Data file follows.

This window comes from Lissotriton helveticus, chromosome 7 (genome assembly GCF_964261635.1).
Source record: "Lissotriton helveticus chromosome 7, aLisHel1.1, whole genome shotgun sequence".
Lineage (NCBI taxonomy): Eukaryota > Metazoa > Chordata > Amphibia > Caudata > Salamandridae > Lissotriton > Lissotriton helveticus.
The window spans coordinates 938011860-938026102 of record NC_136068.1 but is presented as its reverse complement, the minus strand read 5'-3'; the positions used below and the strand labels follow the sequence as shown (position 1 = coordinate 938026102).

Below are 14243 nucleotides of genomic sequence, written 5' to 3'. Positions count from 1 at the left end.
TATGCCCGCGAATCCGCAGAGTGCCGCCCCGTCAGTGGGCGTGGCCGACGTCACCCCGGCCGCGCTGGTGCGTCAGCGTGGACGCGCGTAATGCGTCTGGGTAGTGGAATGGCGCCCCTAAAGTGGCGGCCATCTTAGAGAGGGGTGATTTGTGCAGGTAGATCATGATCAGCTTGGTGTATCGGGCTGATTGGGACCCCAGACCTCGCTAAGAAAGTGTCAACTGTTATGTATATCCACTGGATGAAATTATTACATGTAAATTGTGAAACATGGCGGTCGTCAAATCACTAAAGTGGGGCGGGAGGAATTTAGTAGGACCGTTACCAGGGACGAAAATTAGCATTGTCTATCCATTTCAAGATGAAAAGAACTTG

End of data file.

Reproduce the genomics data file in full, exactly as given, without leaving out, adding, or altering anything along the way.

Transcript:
This window comes from Lissotriton helveticus, chromosome 7 (genome assembly GCF_964261635.1).
Source record: "Lissotriton helveticus chromosome 7, aLisHel1.1, whole genome shotgun sequence".
Lineage (NCBI taxonomy): Eukaryota > Metazoa > Chordata > Amphibia > Caudata > Salamandridae > Lissotriton > Lissotriton helveticus.
The window spans coordinates 938011860-938026102 of record NC_136068.1 but is presented as its reverse complement, the minus strand read 5'-3'; the positions used below and the strand labels follow the sequence as shown (position 1 = coordinate 938026102).

Below are 14243 nucleotides of genomic sequence, written 5' to 3'. Positions count from 1 at the left end.
TATGCCCGCGAATCCGCAGAGTGCCGCCCCGTCAGTGGGCGTGGCCGACGTCACCCCGGCCGCGCTGGTGCGTCAGCGTGGACGCGCGTAATGCGTCTGGGTAGTGGAATGGCGCCCCTAAAGTGGCGGCCATCTTAGAGAGGGGTGATTTGTGCAGGTAGATCATGATCAGCTTGGTGTATCGGGCTGATTGGGACCCCAGACCTCGCTAAGAAAGTGTCAACTGTTATGTATATCCACTGGATGAAATTATTACATGTAAATTGTGAAACATGGCGGTCGTCAAATCACTAAAGTGGGGCGGGAGGAATTTAGTAGGACCGTTACCAGGGACGAAAATTAGCATTGTCTATCCATTTCAAGATGAAAAGAACTTG